An overlooked hero – Wollstonecraft in Swindon Festival of Literature

18 May

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As with many notable historic women, Mary Wollstonecraft is an overlooked hero.

Sandrine Berges, a French professor flown from her home in Turkey for the Swindon Festival of Literature, has a mission to raise Wollstonecraft’s profile.

Wollstonecraft was a British writer and philosopher who wrote what is probably the first feminist tract.

“Wollstonecraft would have been shocked at how slowly things have moved for women today,” said Sandrine, arguing that Wollstonecraft’s values have still not been fully realised.

The eighteenth century writer and philosopher lived a pretty racy life for a women in that age. She did not deliberately set out to provoke society – she came from a respectable family abeit with issues – she simply wanted the freedom to live the life she wanted to lead. She had two lovers, fell pregnant, fell in love with another man and fell pregnant again. She married the father of her second child but lived apart from him so they could both maintain their independence. They shared childcare of the first child. Sadly for her and for early feminism, she died days after the birth of her second child.

During her childhood she lost her maturity inheritance to her drunken father and so was compelled to find work. After realising that a career as a governess wasn’t for her she made the bold decision to earn a living from writing, with less financial insecurity than it has today. Fortunately for women everywhere, she had supportive friends, some of whom were also successful publishers.

In her book,  A Vindication on the Rights of Women (1792), her most influential work, she laid out why it was crucial for women to be educated alongside and equal to men. At that time, women’s education was all about domesticity, how to faint at a mouse, to cry at a beautiful flower and fall in love when required. Wollstonecraft said that, instead, women needed to both emotionally and physically strong, and for that they needed to be trained how to reason (as men were) and to be fit and active.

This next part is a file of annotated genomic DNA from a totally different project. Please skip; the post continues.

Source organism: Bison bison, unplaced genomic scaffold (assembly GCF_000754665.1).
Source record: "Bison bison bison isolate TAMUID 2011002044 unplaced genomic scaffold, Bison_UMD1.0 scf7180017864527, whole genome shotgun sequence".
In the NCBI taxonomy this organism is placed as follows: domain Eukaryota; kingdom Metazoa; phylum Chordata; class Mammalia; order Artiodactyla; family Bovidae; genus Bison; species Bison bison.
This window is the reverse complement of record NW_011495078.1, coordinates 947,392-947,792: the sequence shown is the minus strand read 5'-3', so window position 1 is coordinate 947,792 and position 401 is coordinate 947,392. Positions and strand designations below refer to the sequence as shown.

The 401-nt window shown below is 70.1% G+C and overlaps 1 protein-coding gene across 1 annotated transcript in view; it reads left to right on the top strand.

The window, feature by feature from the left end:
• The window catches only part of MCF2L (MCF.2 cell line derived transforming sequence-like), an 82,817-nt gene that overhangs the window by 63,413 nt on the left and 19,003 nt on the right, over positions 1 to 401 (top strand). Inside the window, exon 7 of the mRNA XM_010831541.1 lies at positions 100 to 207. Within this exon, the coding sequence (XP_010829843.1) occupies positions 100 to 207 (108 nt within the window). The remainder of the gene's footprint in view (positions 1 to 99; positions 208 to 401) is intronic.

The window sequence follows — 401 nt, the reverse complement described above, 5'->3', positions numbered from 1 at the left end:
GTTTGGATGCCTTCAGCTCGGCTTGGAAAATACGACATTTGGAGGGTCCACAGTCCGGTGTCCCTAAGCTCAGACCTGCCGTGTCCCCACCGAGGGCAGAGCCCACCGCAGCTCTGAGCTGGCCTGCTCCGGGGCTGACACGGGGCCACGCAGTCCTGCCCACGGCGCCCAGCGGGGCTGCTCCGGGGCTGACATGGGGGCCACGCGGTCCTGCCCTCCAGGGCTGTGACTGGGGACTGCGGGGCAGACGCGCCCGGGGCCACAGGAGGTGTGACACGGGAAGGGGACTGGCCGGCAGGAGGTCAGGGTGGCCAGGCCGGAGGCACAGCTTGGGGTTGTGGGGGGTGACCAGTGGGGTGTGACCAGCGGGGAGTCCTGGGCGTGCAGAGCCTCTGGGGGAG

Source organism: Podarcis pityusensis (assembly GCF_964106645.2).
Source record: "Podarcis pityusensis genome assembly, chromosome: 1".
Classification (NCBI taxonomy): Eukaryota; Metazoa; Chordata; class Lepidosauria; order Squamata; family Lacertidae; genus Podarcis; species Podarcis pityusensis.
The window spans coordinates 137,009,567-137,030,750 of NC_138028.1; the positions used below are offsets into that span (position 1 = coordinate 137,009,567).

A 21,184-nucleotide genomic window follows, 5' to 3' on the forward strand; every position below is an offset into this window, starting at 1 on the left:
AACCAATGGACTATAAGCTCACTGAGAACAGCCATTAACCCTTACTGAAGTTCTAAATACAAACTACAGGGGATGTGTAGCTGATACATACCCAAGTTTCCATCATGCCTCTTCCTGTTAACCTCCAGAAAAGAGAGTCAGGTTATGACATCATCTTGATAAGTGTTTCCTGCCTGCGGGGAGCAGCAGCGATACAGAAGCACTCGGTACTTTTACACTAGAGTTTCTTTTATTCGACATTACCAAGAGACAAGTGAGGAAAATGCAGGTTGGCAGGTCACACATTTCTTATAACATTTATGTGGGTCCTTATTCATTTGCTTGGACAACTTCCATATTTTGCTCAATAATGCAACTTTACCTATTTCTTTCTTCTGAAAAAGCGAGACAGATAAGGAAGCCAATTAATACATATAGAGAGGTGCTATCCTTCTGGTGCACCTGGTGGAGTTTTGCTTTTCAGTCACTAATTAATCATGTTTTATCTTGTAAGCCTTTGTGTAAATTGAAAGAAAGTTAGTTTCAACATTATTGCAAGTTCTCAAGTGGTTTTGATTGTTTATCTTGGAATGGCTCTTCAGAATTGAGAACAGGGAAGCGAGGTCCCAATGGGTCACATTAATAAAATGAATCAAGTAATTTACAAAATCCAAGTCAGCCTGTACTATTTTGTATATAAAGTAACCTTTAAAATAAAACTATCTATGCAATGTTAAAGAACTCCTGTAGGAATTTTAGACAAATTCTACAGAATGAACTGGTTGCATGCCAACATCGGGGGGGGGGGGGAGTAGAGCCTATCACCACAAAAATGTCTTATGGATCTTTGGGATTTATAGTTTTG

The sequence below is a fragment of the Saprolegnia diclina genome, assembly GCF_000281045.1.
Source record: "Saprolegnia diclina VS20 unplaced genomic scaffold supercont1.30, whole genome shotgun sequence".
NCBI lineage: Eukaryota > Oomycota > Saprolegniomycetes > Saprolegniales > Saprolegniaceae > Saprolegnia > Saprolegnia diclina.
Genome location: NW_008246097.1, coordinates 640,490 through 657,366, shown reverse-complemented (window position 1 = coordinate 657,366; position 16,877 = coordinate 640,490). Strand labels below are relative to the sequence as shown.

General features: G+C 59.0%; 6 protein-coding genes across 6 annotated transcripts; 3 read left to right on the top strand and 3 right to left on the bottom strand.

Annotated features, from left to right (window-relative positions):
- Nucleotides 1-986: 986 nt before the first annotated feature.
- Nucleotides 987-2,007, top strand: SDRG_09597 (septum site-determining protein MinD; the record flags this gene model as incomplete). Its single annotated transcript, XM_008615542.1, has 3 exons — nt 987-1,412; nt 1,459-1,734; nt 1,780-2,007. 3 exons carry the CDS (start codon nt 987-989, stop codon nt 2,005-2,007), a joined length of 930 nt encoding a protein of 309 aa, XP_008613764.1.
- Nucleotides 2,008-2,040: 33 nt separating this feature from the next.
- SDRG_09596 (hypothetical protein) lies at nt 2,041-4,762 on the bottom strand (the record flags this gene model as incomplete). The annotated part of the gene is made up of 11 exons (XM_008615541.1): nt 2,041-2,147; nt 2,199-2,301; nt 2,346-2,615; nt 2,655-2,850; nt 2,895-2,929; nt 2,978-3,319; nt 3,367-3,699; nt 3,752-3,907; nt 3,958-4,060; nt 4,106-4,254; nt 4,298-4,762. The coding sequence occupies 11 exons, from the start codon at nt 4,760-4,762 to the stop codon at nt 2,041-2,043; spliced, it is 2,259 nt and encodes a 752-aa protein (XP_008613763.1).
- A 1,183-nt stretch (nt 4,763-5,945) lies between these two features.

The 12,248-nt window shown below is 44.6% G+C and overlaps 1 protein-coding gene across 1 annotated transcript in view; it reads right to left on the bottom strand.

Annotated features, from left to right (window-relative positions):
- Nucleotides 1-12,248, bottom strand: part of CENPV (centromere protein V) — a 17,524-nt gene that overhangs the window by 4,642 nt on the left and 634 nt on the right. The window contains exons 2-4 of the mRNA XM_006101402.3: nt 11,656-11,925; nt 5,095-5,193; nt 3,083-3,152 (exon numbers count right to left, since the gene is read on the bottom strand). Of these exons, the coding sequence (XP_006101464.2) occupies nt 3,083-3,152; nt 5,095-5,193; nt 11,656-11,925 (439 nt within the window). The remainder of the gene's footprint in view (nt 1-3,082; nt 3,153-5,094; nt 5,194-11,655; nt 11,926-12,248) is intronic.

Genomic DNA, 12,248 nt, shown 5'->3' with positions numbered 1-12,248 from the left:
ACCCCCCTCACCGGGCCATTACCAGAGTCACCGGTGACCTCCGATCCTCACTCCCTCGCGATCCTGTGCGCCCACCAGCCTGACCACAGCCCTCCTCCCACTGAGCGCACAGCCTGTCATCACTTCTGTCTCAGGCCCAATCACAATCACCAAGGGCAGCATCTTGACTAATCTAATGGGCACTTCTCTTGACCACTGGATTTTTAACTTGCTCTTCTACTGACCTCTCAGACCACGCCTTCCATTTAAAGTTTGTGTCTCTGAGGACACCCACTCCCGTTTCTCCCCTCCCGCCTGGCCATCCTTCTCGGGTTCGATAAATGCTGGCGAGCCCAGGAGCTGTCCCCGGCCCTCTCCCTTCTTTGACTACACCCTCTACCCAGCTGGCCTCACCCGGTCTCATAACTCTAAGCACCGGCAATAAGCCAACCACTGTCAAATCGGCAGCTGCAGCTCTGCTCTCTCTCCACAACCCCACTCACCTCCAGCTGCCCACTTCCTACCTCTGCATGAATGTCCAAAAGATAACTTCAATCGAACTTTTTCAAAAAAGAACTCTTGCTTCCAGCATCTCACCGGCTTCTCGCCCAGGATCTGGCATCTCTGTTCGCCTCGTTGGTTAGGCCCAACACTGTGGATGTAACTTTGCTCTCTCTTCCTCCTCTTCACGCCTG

But she was not a corset-burning philosopher. She criticised the practice of the time of wet-nursing and sending children away to school, and said that babies and children should be fed and raised by their mothers and fathers. But conversely she said that women should also have the option not to have children, and to follow a career if that’s what they wanted.

It would have been interesting to see what she made of bottle feeding, nurseries, maternity leave and current education – where, in the UK, girls perform better than boys (for the last 20 years) but are still lagging behind in politics and board rooms.

We should be shouting her from the rooftops as a Brit to be proud of worldwide. And every women should be exercising their right to vote on 22 May, as a fitting memorial to her work.

Join the campaign to erect a memorial statue in her honour and as a reminder that women’s rights still have some way to go:

This event was in association with the Swindon Philosophy Society. Sandrine Berges, Assistant Professor in Philosophy at Bilkent University, is the author of ‘Mothers and Independent Citizens’ and ‘Guidebook to Wollstonecraft’s A Vindication of the Rights of Women’ and was the guest judge on the event which followed, Think Slam!.
Words by Louisa Davison.

2 Responses to “An overlooked hero – Wollstonecraft in Swindon Festival of Literature”


  1. To be or not to be? Do it. Do it! Think Slam at Swindon Festival of Literature | Festival Chronicle - 20th May 2014

    […] Sandrine Berges’s interesting talk on unsung hero Mary Wollstonecraft, it was time for the Think Slam to […]

  2. Jenny Uglow on Victorian pioneer Sarah Losh, Marlborough Festival of Literature | Festival Chronicle - 27th Sep 2014

    […] If you are interested in more pioneering women, read here about Mary Wollstonecraft. […]

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